Between 2017 and 2020, home loan growth was mainly driven by the affordable housing segment, including metro outskirts, while high-end locations in metropolitan areas such as Mumbai, Delhi and Bangalore remained subdued , Keki Mistry, vice president and general manager of Housing Development Finance Corp. Ltd., told BQ Prime.
The trend changed after 2020 and growth came from all walks of life including high-end locations in subways and they continue to show growth, he said.
There’s “good growth coming from metros just like there’s good growth coming from Tier 2 and Tier 3 cities,” Mistry said.
“We expect (housing finance company) lending (excluding LIC Housing Finance Ltd.) to grow 22% year-over-year in Q2 FY23, driven by strong growth in affordable HFCs” , Jefferies analysts said in a recent report.
A host of factors are driving current demand for home loans, including people’s preferences for larger homes following the Covid-19 pandemic and a stagnation in house prices that set in after 2018, said Jinay Gala, associate director at India Ratings and Research, to BQ. Prime.
In addition to the factors cited by Gala, an accumulation of savings from households and attractive discounts offered by property developers have also helped to maintain demand, according to Jorty Chacko, executive director of retail assets at IDBI Bank.
“The momentum has been more in terms of the mid-to-luxury segment. For the affordable price points, the demand has been a bit slower,” Gala said.
“If you also look at key Metro data points, ticket sales under Rs 30 lakh have been subdued,” he said.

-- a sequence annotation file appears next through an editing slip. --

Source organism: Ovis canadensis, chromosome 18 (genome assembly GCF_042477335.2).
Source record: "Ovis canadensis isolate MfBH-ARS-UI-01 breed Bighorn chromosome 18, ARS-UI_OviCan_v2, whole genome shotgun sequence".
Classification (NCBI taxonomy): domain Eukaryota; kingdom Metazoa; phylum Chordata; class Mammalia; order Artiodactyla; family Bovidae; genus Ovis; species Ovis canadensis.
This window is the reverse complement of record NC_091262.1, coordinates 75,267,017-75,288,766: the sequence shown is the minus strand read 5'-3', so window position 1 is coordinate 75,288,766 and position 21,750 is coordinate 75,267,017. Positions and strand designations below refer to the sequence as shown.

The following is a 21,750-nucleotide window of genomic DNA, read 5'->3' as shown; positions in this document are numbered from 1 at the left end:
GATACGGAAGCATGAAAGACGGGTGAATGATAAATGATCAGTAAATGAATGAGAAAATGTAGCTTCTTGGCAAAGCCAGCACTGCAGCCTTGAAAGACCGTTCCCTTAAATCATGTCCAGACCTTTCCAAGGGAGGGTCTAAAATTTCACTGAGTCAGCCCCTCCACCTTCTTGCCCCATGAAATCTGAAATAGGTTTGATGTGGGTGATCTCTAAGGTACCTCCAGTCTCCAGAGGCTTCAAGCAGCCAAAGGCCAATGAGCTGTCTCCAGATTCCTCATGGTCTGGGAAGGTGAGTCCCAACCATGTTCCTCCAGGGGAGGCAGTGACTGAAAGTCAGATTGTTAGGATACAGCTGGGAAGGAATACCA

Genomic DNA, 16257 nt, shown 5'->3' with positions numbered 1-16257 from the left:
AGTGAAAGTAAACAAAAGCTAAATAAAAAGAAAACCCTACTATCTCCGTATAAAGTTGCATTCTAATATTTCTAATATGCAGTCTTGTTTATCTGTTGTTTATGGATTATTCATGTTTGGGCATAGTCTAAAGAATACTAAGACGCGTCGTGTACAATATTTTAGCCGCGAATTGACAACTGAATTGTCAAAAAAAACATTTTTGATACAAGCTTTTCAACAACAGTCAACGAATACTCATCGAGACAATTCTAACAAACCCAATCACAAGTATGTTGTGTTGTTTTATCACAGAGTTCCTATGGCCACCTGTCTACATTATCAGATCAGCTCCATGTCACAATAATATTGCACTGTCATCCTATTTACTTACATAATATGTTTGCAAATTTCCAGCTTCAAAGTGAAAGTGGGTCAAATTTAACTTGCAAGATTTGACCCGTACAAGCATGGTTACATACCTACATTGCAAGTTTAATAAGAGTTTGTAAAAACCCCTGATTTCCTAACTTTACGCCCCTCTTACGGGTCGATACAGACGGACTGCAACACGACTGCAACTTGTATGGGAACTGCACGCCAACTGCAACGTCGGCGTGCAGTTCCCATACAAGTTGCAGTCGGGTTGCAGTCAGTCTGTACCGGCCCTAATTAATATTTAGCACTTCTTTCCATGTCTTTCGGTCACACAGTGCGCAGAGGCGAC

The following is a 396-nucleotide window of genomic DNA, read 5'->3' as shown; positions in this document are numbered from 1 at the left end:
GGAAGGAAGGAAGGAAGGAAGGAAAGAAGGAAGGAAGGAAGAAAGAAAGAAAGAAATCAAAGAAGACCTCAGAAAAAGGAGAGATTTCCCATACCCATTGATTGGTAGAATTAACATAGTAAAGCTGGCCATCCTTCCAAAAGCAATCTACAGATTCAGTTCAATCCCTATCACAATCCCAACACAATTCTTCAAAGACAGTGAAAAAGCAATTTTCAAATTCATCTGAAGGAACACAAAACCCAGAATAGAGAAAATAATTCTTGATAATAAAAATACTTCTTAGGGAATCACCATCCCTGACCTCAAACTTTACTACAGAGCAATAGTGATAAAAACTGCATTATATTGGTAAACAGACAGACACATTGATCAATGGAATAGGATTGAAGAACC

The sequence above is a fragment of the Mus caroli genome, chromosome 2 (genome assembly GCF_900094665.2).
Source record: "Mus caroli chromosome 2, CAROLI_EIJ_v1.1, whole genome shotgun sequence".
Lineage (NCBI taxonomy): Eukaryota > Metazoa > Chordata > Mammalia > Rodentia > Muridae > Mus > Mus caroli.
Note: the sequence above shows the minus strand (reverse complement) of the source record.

But as interest rates rise further, the affordable segment may show more demand as it is still under-penetrated, Gala said.
While demand has remained resilient so far, rising interest rates will inevitably impact volumes as we approach the third or final quarter of this fiscal year, Emkay Global analysts wrote in a statement. recent note.
“Some cost subsidy by the developer and customer ownership envy would continue to drive home loan growth,” the note said.
While some industry executives expect interest rates to have a dampening effect on home lending, HDFC’s Mistry disagrees.
“Whether interest rates are high today or not, it won’t make much difference because if they’re high today, they could go down in two or three years. If they’re low today, they’ll come back up in two or three years,” he said.
Home loans are long-term loans where the borrower is likely to see cycles of rising and falling rates.
Immediately after a rate hike, applications for new home loans decline slightly, but once 8-10 days pass, “people just adjust to the new interest rate environment and growth returns,” he said. he declared.
Home lending dynamics are unlikely to improve from current levels, but there is also no real expectation of a substantial deterioration over the next two quarters, according to a banking analyst. investment, who spoke on condition of anonymity.
With the festive season approaching which is expected to bring more discounts into the fray, there might even be further growth in demand. But after that, “there could definitely be some slowdown,” India Ratings’ Gala said.